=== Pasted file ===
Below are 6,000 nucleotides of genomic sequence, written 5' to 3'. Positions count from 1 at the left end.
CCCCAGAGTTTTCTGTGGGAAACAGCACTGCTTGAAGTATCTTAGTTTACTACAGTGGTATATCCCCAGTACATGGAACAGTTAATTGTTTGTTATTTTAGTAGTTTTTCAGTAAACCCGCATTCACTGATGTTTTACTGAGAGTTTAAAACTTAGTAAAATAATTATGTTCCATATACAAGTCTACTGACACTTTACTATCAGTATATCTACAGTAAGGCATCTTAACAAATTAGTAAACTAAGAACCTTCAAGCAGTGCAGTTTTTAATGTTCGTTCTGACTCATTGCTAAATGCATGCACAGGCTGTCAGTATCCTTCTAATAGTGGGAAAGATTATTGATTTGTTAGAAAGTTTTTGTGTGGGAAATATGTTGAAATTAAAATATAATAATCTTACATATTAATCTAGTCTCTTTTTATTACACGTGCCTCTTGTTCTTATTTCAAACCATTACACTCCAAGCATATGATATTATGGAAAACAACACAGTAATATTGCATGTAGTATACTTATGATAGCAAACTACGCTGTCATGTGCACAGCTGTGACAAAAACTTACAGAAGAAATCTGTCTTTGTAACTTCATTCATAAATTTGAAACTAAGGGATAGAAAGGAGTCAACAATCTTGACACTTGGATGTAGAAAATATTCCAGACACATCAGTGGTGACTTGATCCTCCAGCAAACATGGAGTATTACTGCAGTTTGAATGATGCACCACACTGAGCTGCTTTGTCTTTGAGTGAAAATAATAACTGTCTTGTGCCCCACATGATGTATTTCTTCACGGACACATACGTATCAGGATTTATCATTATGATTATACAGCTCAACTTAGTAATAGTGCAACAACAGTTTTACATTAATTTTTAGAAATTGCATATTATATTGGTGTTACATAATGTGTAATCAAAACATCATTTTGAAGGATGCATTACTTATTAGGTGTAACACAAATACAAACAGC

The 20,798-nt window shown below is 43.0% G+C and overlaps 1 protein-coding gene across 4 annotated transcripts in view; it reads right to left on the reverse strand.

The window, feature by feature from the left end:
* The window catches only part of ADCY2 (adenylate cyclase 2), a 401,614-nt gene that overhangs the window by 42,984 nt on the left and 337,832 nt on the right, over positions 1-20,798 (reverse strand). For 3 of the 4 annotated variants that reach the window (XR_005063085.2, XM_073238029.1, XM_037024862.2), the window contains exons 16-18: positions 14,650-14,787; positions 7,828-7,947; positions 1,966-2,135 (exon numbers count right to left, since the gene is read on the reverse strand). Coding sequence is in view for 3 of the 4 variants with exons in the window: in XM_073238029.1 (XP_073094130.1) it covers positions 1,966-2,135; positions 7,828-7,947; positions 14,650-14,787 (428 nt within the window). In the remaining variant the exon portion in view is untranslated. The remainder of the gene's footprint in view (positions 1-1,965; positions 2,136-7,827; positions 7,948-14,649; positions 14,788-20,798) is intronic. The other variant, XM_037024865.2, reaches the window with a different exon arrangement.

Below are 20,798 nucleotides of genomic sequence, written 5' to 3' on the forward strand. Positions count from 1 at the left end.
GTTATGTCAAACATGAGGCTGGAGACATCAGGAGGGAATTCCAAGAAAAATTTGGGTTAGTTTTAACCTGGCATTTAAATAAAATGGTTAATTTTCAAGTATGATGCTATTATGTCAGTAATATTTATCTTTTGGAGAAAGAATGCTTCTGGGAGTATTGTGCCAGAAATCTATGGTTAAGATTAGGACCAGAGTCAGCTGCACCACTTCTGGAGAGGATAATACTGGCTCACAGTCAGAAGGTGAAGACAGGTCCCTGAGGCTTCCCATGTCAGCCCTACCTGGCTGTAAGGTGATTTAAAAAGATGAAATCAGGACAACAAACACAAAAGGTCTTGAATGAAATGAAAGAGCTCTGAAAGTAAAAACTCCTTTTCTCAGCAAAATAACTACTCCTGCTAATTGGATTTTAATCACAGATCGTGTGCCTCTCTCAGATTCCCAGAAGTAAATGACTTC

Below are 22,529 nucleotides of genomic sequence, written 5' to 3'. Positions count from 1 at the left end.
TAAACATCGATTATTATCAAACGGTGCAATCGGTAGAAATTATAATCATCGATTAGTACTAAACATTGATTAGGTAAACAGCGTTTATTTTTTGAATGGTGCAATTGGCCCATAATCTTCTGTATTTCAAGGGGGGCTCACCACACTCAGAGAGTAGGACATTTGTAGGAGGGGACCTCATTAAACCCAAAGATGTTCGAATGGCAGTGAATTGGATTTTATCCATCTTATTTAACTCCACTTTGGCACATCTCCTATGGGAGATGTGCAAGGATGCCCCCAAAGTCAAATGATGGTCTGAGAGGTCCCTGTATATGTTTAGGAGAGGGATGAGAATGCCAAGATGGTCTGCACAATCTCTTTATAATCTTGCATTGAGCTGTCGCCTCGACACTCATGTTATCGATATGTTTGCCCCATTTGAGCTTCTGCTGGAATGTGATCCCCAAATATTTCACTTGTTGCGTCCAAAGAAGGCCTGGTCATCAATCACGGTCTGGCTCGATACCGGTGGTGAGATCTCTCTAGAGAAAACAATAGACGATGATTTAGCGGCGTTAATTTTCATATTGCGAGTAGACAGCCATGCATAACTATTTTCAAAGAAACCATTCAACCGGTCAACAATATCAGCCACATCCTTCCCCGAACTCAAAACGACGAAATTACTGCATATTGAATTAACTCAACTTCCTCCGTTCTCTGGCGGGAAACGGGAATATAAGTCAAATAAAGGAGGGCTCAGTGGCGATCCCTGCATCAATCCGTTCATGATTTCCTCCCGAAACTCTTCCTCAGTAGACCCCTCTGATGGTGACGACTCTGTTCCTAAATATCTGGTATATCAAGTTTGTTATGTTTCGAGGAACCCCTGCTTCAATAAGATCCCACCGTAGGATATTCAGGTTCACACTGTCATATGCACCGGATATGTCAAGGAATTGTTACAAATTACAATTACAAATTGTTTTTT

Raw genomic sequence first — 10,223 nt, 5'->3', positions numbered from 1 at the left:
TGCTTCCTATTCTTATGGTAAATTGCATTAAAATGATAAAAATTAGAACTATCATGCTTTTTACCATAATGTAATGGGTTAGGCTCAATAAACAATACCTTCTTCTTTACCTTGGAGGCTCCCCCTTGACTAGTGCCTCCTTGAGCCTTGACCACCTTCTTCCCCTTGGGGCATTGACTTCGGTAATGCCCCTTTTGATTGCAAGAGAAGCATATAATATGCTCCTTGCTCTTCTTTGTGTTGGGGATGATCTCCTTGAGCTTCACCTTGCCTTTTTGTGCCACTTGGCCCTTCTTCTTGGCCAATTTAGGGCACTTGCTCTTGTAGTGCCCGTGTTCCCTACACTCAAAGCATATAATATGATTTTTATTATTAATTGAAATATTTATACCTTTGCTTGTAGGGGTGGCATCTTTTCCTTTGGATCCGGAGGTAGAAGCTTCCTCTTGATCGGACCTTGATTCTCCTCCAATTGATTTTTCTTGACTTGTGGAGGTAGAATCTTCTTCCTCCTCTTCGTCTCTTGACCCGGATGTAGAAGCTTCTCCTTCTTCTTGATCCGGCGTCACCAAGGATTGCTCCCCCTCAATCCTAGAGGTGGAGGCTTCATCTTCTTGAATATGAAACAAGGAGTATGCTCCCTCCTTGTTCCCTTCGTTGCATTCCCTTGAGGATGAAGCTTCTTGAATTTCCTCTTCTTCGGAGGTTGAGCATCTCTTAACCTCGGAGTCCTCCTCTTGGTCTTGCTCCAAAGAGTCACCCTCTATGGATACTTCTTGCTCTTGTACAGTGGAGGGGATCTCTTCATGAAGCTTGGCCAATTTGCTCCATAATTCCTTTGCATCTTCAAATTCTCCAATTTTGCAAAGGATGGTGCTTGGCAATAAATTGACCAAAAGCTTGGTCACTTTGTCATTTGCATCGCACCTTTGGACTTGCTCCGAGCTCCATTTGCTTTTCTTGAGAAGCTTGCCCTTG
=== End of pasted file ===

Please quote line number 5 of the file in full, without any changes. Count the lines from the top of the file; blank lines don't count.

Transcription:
* The window catches only part of ADCY2 (adenylate cyclase 2), a 401,614-nt gene that overhangs the window by 42,984 nt on the left and 337,832 nt on the right, over positions 1-20,798 (reverse strand). For 3 of the 4 annotated variants that reach the window (XR_005063085.2, XM_073238029.1, XM_037024862.2), the window contains exons 16-18: positions 14,650-14,787; positions 7,828-7,947; positions 1,966-2,135 (exon numbers count right to left, since the gene is read on the reverse strand). Coding sequence is in view for 3 of the 4 variants with exons in the window: in XM_073238029.1 (XP_073094130.1) it covers positions 1,966-2,135; positions 7,828-7,947; positions 14,650-14,787 (428 nt within the window). In the remaining variant the exon portion in view is untranslated. The remainder of the gene's footprint in view (positions 1-1,965; positions 2,136-7,827; positions 7,948-14,649; positions 14,788-20,798) is intronic. The other variant, XM_037024865.2, reaches the window with a different exon arrangement.